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Health and Medicine


Cleveland study explains how 'good' cholesterol turns bad
Inflammation in the arteries causes the oxidation of HDL, which then contributes to plaque formation instead of reducing it
by WKSU's JEFF ST. CLAIR


Reporter / Host
Jeff St. Clair
 
Dr. Stanley Hazen is director of the Center for Cardiovascular Diagnostics & Prevention at the Cleveland Clinic. His latest study details how inflammation causes 'good' HDL to change into a form that contributes to heart disease.
Courtesy of Jeff St.Clair
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Researchers at the Cleveland Clinic have found that not all supposedly ‘good’ cholesterol is really good. Their study released Sunday also explains why simply raising your levels of good cholesterol doesn’t lead to better heart health.

WKSU’s Jeff St.Clair reports that the findings may change the testing and treatment of heart disease.

LISTEN: Inflammation and dysfunctional HDL

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For years we’ve been told that HDL or high density lipoprotein is the good type of cholesterol and LDL or low density lipoprotein is the ‘bad’ cholesterol.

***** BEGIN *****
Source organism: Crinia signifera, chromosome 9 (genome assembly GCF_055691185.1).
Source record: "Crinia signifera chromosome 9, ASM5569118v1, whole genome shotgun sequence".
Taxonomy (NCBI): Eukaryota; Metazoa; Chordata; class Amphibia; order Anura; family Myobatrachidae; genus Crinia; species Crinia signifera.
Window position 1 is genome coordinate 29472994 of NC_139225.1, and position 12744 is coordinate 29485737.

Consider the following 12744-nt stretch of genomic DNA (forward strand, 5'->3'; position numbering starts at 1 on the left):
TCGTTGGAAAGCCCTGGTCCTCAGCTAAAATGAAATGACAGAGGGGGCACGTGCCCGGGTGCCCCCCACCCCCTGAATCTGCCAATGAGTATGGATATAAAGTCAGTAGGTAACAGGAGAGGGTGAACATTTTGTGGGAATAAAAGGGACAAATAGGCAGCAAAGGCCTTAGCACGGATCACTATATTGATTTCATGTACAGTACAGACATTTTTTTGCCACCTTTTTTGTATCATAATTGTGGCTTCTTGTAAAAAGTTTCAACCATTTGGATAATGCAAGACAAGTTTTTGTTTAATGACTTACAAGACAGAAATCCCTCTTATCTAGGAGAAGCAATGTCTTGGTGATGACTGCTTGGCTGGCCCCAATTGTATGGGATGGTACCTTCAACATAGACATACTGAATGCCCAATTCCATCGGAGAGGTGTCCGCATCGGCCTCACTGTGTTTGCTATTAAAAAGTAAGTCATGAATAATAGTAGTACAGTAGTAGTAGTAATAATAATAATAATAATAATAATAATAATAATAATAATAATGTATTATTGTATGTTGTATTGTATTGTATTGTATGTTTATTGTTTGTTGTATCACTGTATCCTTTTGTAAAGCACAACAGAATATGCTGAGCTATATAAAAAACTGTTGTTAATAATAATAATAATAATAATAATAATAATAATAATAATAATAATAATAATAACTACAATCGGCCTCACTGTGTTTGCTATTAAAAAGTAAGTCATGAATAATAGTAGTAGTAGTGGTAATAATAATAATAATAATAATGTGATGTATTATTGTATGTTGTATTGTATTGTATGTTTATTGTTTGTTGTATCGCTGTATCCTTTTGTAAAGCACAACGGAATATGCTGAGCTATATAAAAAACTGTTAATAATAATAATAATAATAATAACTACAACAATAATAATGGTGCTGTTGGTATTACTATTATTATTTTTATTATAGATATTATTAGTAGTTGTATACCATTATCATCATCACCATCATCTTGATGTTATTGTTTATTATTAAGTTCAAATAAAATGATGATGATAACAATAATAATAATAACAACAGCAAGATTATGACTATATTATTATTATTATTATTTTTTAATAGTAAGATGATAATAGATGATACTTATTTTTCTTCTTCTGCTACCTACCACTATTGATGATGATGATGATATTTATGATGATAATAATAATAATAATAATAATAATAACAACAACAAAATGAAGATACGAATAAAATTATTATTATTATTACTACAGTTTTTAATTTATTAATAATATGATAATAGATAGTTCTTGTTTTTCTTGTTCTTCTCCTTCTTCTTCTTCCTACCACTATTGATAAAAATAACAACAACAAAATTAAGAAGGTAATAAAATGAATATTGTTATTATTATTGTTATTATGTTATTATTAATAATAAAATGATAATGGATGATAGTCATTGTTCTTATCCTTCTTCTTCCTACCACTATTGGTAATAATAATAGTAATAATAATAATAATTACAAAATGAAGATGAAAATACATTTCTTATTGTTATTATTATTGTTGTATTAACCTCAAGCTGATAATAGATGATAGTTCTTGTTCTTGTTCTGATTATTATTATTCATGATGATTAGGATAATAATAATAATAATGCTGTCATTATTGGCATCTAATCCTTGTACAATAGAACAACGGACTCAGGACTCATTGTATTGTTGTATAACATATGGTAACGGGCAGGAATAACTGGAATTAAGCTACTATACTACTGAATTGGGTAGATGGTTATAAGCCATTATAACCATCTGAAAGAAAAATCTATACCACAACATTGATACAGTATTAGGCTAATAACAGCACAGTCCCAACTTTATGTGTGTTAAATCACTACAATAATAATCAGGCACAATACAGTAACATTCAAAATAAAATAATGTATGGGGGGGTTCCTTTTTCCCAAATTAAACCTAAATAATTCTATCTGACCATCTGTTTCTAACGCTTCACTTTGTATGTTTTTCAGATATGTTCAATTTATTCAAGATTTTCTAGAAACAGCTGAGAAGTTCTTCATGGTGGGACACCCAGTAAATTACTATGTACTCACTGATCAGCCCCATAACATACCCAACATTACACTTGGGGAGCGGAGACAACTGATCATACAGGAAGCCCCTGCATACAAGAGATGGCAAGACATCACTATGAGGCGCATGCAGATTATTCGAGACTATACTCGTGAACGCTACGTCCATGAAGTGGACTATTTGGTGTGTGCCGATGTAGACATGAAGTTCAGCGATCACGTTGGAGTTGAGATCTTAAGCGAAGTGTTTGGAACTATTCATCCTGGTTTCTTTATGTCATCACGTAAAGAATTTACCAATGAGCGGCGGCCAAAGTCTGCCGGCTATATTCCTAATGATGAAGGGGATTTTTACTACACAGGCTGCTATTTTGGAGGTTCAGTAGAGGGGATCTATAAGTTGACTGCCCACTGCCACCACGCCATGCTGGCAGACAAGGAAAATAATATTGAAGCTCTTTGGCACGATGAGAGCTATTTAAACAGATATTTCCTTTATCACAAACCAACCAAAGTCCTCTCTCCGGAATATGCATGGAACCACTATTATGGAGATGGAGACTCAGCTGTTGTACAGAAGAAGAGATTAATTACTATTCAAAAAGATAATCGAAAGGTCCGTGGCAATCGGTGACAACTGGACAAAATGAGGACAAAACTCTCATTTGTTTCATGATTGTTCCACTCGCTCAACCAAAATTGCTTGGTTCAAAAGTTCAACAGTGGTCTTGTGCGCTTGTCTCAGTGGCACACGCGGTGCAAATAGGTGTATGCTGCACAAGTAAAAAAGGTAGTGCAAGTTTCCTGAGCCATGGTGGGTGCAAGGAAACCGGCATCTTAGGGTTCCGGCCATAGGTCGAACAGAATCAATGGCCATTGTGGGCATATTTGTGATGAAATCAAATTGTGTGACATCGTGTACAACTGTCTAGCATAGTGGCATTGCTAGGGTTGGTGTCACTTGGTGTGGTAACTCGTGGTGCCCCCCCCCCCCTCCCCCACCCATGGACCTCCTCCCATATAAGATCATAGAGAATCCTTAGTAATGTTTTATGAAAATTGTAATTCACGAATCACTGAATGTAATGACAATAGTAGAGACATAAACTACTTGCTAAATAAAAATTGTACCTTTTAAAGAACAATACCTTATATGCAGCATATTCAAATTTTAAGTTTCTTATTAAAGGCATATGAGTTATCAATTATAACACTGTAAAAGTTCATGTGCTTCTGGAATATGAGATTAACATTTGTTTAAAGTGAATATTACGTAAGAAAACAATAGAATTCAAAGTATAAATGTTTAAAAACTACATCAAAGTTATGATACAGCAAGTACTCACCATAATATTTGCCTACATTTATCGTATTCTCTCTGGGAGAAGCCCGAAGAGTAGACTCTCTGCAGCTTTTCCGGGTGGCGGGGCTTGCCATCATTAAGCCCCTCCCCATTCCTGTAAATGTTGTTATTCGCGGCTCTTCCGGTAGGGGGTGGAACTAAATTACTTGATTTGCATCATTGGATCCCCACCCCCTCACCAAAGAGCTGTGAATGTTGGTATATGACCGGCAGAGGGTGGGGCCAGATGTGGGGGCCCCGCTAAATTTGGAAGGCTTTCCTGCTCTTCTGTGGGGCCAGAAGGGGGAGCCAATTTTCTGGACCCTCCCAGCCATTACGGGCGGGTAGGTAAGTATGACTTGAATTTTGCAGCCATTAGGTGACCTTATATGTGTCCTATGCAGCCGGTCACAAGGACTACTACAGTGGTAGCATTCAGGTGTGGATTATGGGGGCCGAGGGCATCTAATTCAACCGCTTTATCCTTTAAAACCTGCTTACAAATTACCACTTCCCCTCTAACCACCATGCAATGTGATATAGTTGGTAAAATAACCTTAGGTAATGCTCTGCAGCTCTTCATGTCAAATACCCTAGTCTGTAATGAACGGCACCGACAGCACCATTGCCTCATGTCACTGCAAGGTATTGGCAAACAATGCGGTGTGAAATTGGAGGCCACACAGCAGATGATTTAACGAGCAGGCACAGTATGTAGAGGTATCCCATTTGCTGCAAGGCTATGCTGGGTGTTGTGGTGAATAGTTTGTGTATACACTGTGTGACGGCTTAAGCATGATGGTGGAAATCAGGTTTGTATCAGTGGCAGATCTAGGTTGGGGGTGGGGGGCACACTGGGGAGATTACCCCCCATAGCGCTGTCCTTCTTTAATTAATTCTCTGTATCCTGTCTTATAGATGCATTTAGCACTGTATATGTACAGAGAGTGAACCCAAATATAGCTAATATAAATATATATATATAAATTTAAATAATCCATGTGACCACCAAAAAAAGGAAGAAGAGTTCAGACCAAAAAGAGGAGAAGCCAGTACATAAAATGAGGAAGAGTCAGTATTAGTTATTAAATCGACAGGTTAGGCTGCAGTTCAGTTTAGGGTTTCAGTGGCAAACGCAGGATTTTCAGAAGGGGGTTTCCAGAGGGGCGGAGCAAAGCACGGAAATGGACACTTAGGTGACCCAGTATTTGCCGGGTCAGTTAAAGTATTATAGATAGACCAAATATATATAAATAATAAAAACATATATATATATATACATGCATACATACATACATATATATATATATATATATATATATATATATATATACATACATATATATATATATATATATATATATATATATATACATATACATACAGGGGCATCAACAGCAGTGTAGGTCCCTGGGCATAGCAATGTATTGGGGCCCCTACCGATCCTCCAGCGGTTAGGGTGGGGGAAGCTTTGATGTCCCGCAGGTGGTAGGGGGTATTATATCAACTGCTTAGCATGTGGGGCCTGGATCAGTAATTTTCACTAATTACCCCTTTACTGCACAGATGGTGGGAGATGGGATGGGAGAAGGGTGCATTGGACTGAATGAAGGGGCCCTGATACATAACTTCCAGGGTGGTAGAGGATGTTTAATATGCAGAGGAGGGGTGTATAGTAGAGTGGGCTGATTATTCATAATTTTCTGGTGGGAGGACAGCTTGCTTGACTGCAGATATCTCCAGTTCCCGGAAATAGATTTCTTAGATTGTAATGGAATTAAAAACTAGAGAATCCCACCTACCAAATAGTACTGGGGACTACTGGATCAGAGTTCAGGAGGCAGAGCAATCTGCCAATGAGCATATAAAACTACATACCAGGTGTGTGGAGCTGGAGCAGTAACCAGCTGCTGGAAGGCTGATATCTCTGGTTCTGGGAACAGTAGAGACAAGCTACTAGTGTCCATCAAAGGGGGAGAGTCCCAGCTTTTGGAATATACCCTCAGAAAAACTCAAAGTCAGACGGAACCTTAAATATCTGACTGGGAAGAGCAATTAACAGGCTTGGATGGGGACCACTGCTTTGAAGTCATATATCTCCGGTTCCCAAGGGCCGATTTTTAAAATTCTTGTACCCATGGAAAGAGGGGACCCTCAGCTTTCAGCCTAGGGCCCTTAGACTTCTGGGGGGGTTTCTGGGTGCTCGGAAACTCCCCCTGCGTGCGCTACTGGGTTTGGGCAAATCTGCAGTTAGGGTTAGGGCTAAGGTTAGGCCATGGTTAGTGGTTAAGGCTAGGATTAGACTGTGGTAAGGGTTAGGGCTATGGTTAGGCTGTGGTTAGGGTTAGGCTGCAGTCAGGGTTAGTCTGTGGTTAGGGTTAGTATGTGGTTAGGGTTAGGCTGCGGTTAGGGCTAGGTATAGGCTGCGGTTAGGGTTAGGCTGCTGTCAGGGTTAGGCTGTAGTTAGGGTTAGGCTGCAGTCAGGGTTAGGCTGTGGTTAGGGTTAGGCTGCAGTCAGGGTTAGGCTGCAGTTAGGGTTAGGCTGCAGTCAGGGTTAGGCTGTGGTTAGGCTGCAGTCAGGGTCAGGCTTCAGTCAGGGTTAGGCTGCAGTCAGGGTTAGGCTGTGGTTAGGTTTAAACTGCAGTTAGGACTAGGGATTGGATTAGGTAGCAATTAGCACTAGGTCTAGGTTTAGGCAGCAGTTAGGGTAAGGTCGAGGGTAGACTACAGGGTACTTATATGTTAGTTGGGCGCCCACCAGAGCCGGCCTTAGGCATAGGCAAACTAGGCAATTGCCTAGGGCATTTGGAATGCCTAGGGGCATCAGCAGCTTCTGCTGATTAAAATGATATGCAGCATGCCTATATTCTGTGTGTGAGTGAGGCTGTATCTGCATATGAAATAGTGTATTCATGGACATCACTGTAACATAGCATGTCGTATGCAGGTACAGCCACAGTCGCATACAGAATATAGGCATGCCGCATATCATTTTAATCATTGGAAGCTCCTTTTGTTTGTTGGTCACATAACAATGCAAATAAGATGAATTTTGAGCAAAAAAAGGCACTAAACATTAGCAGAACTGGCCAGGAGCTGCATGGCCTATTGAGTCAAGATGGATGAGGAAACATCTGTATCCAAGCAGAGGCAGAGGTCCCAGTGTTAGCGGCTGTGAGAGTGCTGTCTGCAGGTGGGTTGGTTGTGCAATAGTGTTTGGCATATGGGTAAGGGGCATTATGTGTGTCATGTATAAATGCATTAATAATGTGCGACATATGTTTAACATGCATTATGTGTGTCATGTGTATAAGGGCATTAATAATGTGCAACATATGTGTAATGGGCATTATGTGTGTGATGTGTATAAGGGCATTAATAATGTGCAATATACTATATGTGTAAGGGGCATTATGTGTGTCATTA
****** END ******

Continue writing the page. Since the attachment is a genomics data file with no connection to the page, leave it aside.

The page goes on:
But researchers at the Cleveland Clinic have discovered that not all HDL is good. And their findings help explain why drugs designed to raise levels of HDL don’t prevent heart disease.

Stanley Hazen led the study.  He says inflammation in the arteries changes the HDL from good to bad. Products of an inflammatory enzyme, myeloperoxidase, are now shown to selectively target the main protein in HDL.

“And it turns it into not a protective form but a harmful or dysfunctional form.”

And that dysfunctional HDL, instead of removing cholesterol from the arteries, adds to its buildup. Hazen says the discovery adds further proof that heart disease is linked to inflammation.

“It’s like trying to separate the grease from a grease fire, you need the oil and grease to keep the fire going but there’s something that has to be providing the heat. The heat itself is the inflammation, the cholesterol and the lipid is the fuel, and that’s why there so intertwined.”

Hazen and his team are developing tests to identify ‘bad’ HDL, and new therapies to prevent its formation.

The five year study looked at more than 600 patients at the Cleveland Clinic. The results appear in the latest edition of Nature Medicine. 

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